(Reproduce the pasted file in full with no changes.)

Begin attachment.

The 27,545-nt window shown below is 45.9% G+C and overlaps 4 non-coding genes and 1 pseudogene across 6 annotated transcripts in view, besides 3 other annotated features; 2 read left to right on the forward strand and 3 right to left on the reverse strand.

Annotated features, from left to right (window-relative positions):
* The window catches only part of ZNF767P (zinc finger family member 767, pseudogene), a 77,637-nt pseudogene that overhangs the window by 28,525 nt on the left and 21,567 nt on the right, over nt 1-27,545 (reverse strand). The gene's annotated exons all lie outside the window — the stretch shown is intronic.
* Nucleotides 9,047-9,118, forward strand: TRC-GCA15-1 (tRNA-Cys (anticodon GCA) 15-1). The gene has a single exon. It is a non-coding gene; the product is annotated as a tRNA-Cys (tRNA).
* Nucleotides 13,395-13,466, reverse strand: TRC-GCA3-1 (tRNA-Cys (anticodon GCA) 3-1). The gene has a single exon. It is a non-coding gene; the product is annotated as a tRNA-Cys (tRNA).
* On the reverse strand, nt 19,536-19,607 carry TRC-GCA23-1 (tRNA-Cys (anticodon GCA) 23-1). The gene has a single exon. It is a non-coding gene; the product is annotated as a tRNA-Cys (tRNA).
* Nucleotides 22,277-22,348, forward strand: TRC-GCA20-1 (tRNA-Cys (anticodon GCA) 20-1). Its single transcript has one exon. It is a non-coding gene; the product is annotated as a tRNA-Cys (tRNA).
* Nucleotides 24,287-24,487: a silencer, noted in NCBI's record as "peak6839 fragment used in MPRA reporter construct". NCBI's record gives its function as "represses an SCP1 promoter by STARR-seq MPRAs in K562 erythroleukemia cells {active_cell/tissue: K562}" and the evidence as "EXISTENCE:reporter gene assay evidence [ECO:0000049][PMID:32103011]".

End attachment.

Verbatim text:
The 27,545-nt window shown below is 45.9% G+C and overlaps 4 non-coding genes and 1 pseudogene across 6 annotated transcripts in view, besides 3 other annotated features; 2 read left to right on the forward strand and 3 right to left on the reverse strand.

Annotated features, from left to right (window-relative positions):
* The window catches only part of ZNF767P (zinc finger family member 767, pseudogene), a 77,637-nt pseudogene that overhangs the window by 28,525 nt on the left and 21,567 nt on the right, over nt 1-27,545 (reverse strand). The gene's annotated exons all lie outside the window — the stretch shown is intronic.
* Nucleotides 9,047-9,118, forward strand: TRC-GCA15-1 (tRNA-Cys (anticodon GCA) 15-1). The gene has a single exon. It is a non-coding gene; the product is annotated as a tRNA-Cys (tRNA).
* Nucleotides 13,395-13,466, reverse strand: TRC-GCA3-1 (tRNA-Cys (anticodon GCA) 3-1). The gene has a single exon. It is a non-coding gene; the product is annotated as a tRNA-Cys (tRNA).
* On the reverse strand, nt 19,536-19,607 carry TRC-GCA23-1 (tRNA-Cys (anticodon GCA) 23-1). The gene has a single exon. It is a non-coding gene; the product is annotated as a tRNA-Cys (tRNA).
* Nucleotides 22,277-22,348, forward strand: TRC-GCA20-1 (tRNA-Cys (anticodon GCA) 20-1). Its single transcript has one exon. It is a non-coding gene; the product is annotated as a tRNA-Cys (tRNA).
* Nucleotides 24,287-24,487: a silencer, noted in NCBI's record as "peak6839 fragment used in MPRA reporter construct". NCBI's record gives its function as "represses an SCP1 promoter by STARR-seq MPRAs in K562 erythroleukemia cells {active_cell/tissue: K562}" and the evidence as "EXISTENCE:reporter gene assay evidence [ECO:0000049][PMID:32103011]".